The Inferno by Henri Barbusse

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"The Inferno", Henri Barbusse's 1908 novel, is a brilliant examination of the philosophy of solipsism, which is the idea that knowledge outside of one's own mind is essentially unobtainable. Solipsism conjectures that the external world and the minds of other people can never be known to truly exist. The narrative follows an unnamed man who by cutting a hole in his room gains a view to the outside world. He voyeuristically bears witness to the full breadth of human experience and emotion. He witnesses love, death, adultery, and birth and considers the philosophical implications of all that he sees. Considered by some as a shocking work of voyeurism when it first appeared, "The Inferno" is in fact a profound examination of the philosophy of solipsism.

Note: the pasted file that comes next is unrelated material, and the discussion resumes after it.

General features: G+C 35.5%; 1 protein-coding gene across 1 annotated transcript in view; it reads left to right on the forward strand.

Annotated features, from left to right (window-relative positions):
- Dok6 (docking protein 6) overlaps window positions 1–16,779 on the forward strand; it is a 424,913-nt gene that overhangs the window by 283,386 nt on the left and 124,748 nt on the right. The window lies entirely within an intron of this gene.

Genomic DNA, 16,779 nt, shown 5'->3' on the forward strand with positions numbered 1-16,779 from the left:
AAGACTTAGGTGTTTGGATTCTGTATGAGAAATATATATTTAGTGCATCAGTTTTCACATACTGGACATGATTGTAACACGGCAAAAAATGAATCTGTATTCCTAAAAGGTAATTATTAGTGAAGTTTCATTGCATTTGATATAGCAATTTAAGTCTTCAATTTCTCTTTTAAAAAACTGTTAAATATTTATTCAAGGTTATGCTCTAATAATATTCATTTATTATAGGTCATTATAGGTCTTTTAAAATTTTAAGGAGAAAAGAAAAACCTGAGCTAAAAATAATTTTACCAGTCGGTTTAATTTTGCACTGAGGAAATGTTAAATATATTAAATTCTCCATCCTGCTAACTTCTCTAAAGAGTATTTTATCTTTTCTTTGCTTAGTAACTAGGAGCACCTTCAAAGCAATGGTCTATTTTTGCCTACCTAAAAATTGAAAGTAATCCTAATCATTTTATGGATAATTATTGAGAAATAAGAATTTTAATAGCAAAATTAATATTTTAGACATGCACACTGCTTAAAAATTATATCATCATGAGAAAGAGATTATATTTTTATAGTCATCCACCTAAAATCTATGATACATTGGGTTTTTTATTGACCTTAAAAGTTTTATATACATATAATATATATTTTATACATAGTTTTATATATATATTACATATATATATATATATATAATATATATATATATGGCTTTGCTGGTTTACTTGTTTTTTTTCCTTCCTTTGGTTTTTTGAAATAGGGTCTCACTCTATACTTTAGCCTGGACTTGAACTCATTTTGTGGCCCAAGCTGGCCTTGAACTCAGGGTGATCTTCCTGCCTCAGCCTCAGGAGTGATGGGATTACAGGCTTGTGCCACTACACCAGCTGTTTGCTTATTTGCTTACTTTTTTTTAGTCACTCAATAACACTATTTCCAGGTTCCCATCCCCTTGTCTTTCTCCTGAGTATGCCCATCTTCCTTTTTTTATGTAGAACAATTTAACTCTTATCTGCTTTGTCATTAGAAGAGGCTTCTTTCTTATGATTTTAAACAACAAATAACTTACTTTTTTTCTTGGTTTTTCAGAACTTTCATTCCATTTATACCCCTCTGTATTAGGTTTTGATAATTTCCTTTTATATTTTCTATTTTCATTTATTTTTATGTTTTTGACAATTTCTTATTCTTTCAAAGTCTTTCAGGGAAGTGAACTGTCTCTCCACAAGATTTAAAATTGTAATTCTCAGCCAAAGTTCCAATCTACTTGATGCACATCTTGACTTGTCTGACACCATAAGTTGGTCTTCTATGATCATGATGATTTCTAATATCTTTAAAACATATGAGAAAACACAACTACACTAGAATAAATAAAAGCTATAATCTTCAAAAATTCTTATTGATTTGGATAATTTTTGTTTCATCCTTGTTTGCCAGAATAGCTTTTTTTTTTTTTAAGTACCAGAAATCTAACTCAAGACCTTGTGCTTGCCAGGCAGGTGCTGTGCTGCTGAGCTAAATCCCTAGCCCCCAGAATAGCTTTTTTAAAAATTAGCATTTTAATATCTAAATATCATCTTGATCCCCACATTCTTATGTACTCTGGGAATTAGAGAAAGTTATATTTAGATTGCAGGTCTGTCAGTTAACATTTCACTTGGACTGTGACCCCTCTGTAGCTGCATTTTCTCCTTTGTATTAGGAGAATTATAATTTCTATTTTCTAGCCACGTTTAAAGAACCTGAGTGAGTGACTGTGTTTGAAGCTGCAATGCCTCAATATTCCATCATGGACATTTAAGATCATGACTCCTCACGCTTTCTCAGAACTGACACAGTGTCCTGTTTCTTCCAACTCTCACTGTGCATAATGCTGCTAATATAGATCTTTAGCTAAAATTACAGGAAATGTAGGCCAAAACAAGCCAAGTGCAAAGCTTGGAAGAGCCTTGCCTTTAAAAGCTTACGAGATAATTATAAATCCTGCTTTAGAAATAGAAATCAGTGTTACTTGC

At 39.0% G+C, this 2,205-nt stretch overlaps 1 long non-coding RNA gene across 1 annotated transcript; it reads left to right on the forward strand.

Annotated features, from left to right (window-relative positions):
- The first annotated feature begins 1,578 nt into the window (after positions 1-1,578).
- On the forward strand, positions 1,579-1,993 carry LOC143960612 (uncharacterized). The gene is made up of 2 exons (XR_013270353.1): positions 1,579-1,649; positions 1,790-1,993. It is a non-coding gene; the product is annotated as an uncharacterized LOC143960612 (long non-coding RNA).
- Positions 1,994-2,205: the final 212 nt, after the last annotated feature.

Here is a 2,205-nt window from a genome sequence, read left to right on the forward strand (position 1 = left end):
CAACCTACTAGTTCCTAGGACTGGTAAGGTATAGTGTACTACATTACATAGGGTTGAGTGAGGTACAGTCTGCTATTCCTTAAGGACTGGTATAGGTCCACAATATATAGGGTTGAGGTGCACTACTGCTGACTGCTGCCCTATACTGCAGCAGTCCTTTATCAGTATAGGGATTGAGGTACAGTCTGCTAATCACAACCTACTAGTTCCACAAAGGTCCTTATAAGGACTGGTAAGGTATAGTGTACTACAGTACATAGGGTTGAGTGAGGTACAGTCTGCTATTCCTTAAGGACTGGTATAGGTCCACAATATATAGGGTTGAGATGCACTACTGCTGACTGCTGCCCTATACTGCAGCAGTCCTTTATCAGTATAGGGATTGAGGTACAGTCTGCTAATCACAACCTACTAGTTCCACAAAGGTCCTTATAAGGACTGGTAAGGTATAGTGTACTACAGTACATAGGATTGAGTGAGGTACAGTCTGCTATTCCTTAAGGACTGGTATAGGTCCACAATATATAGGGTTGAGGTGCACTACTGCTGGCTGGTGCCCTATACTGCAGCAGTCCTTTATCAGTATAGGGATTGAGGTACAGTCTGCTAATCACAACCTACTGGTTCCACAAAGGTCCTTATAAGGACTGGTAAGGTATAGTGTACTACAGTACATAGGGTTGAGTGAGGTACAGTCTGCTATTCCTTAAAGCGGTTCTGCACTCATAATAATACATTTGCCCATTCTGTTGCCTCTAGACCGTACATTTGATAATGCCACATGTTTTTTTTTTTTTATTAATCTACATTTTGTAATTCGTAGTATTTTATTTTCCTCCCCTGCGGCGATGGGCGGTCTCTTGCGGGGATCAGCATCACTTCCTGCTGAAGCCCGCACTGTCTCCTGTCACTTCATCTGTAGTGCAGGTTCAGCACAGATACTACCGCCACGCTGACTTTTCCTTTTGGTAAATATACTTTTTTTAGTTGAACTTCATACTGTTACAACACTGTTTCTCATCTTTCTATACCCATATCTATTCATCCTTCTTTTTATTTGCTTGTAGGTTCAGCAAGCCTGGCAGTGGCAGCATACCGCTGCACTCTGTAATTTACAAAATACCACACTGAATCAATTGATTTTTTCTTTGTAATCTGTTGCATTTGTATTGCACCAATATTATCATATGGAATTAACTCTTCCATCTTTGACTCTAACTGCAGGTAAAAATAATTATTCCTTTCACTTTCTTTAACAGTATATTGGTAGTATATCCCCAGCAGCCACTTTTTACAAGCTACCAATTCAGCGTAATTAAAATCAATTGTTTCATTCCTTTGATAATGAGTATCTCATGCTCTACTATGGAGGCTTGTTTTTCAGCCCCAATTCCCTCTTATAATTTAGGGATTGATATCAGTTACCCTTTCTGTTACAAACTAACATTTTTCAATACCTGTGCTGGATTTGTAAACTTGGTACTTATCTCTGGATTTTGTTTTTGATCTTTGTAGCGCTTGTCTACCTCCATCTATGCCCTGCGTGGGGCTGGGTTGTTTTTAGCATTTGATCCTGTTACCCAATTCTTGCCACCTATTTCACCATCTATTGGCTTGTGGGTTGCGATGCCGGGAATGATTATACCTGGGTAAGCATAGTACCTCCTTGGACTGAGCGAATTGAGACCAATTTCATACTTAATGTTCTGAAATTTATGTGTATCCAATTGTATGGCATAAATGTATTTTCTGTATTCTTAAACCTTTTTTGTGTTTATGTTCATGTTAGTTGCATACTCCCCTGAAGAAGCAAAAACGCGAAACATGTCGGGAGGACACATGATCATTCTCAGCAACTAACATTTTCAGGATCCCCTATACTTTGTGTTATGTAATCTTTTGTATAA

About Henri Barbusse

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Henri Barbusse (1873–1935) was a volunteer who fought in World War I, a noted pacifist, and later a communist. His novels include Clarte and The Knife Between the Teeth.Robin Buss is a writer and translator who works for theIndependent on Sunday and as television critic for The Times Educational Supplement. He studied at the University of Paris, where he took a degree and a doctorate in French literature. He is part-author of the article 'French Literature' in Encyclopaedia Britannica and has published critical studies of works by Vigny and Cocteau, and three books on European cinema, The French Through Their Films (1988), Italian Films (1989) and French Film Noir (1994). He has also translated a number of volumes for Penguin Classics.
Published June 24, 2010 by 104 pages
Genres: Literature & Fiction, Mystery, Thriller & Suspense, Horror, Action & Adventure, Erotica, History, Religion & Spirituality, Children's Books, Romance, Biographies & Memoirs, Education & Reference, Crime, Law & Philosophy. Non-fiction

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